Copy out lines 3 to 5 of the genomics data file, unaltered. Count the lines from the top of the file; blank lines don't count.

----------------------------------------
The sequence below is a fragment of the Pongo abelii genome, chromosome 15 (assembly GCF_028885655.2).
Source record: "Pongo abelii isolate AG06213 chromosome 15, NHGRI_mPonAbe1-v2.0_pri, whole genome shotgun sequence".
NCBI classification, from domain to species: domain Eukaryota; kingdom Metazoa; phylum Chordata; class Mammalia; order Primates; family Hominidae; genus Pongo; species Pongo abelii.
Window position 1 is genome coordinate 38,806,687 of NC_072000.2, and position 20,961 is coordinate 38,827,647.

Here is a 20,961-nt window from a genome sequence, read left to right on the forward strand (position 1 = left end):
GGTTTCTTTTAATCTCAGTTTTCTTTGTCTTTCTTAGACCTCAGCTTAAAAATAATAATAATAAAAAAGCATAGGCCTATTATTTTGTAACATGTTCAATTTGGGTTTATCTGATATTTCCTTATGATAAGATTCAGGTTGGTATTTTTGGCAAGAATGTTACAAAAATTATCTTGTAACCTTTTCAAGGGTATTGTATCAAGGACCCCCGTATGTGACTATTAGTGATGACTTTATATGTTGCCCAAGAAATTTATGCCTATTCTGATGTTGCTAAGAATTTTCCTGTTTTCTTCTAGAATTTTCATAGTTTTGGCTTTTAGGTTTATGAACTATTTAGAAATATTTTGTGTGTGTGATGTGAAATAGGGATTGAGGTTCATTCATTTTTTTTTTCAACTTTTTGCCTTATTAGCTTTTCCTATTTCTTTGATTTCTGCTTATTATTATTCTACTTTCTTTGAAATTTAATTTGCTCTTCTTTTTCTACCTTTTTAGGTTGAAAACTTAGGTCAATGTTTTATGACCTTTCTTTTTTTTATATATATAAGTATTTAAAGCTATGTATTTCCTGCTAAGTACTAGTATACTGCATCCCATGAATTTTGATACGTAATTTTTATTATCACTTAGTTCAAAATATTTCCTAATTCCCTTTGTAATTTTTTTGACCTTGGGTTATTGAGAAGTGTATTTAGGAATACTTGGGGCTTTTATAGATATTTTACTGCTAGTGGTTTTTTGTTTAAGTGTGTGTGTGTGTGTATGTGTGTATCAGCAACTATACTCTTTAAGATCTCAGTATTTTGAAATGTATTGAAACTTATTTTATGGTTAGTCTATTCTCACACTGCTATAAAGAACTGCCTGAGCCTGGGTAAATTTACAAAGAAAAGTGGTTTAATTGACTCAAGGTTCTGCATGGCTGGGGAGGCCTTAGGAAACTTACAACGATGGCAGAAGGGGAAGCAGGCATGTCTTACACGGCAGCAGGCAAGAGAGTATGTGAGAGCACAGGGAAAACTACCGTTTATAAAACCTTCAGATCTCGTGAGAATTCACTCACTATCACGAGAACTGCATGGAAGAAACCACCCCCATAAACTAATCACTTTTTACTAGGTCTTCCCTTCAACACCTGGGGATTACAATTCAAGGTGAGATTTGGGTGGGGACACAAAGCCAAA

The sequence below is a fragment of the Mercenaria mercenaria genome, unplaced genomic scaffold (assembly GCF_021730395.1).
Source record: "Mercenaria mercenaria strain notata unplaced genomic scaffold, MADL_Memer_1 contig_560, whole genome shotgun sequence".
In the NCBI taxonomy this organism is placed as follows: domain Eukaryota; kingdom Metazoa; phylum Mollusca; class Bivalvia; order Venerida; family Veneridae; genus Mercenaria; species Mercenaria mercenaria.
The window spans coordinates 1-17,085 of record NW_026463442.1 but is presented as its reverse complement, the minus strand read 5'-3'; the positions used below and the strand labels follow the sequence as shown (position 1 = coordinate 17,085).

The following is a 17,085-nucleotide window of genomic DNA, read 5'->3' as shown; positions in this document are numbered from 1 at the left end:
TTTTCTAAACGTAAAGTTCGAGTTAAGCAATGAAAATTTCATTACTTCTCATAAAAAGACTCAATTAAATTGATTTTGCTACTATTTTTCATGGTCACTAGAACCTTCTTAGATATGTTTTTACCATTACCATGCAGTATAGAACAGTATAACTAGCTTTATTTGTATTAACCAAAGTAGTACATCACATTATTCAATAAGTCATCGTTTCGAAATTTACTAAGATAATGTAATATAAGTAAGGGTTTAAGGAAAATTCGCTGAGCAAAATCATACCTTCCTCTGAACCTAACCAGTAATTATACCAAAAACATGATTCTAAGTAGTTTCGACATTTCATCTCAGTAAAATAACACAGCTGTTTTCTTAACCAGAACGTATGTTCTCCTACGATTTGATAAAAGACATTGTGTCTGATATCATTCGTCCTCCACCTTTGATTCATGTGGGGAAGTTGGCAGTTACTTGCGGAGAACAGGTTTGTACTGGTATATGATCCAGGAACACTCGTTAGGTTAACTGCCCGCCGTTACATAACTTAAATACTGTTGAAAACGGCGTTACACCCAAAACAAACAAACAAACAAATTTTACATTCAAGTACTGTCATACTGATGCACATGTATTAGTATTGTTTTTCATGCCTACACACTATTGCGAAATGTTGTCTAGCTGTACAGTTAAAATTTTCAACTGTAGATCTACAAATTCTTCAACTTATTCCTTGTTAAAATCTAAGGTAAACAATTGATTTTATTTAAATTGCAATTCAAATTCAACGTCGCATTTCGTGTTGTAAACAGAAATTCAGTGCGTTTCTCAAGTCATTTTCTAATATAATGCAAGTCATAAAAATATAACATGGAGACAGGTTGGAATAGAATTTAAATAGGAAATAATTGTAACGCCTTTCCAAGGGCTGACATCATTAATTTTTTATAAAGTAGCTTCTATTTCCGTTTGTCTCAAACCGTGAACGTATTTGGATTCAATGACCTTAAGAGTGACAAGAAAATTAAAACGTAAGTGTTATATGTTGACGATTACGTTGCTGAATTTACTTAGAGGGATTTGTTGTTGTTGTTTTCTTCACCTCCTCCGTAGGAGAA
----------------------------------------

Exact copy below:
NCBI classification, from domain to species: domain Eukaryota; kingdom Metazoa; phylum Chordata; class Mammalia; order Primates; family Hominidae; genus Pongo; species Pongo abelii.
Window position 1 is genome coordinate 38,806,687 of NC_072000.2, and position 20,961 is coordinate 38,827,647.

Here is a 20,961-nt window from a genome sequence, read left to right on the forward strand (position 1 = left end):